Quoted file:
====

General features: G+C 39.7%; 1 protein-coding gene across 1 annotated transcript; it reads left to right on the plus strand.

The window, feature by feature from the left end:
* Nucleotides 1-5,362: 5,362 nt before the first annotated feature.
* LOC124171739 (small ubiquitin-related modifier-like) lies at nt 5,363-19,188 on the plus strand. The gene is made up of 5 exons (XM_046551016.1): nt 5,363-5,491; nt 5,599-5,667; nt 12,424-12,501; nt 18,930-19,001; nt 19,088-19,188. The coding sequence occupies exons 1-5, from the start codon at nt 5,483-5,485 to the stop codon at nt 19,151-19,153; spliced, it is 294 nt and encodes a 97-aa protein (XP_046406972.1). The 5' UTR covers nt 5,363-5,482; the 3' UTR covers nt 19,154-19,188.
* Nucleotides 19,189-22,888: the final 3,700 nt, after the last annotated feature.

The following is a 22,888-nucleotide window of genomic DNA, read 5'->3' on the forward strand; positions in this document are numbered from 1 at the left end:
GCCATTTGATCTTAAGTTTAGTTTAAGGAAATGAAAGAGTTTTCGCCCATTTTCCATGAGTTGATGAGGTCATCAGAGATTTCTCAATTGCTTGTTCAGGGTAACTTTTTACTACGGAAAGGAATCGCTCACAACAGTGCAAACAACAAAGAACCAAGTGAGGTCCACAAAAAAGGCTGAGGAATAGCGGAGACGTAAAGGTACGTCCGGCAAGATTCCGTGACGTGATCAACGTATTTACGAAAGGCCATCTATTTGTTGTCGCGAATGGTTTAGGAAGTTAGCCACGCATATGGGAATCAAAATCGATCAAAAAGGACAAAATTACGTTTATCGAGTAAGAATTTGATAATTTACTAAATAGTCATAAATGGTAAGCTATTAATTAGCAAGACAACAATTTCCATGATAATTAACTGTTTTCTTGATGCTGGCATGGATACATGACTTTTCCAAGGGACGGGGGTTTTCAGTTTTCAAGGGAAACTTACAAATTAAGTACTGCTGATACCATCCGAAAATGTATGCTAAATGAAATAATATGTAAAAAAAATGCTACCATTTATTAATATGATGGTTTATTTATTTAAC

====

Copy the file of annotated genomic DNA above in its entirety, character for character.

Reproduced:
General features: G+C 39.7%; 1 protein-coding gene across 1 annotated transcript; it reads left to right on the plus strand.

The window, feature by feature from the left end:
* Nucleotides 1-5,362: 5,362 nt before the first annotated feature.
* LOC124171739 (small ubiquitin-related modifier-like) lies at nt 5,363-19,188 on the plus strand. The gene is made up of 5 exons (XM_046551016.1): nt 5,363-5,491; nt 5,599-5,667; nt 12,424-12,501; nt 18,930-19,001; nt 19,088-19,188. The coding sequence occupies exons 1-5, from the start codon at nt 5,483-5,485 to the stop codon at nt 19,151-19,153; spliced, it is 294 nt and encodes a 97-aa protein (XP_046406972.1). The 5' UTR covers nt 5,363-5,482; the 3' UTR covers nt 19,154-19,188.
* Nucleotides 19,189-22,888: the final 3,700 nt, after the last annotated feature.

The following is a 22,888-nucleotide window of genomic DNA, read 5'->3' on the forward strand; positions in this document are numbered from 1 at the left end:
GCCATTTGATCTTAAGTTTAGTTTAAGGAAATGAAAGAGTTTTCGCCCATTTTCCATGAGTTGATGAGGTCATCAGAGATTTCTCAATTGCTTGTTCAGGGTAACTTTTTACTACGGAAAGGAATCGCTCACAACAGTGCAAACAACAAAGAACCAAGTGAGGTCCACAAAAAAGGCTGAGGAATAGCGGAGACGTAAAGGTACGTCCGGCAAGATTCCGTGACGTGATCAACGTATTTACGAAAGGCCATCTATTTGTTGTCGCGAATGGTTTAGGAAGTTAGCCACGCATATGGGAATCAAAATCGATCAAAAAGGACAAAATTACGTTTATCGAGTAAGAATTTGATAATTTACTAAATAGTCATAAATGGTAAGCTATTAATTAGCAAGACAACAATTTCCATGATAATTAACTGTTTTCTTGATGCTGGCATGGATACATGACTTTTCCAAGGGACGGGGGTTTTCAGTTTTCAAGGGAAACTTACAAATTAAGTACTGCTGATACCATCCGAAAATGTATGCTAAATGAAATAATATGTAAAAAAAATGCTACCATTTATTAATATGATGGTTTATTTATTTAAC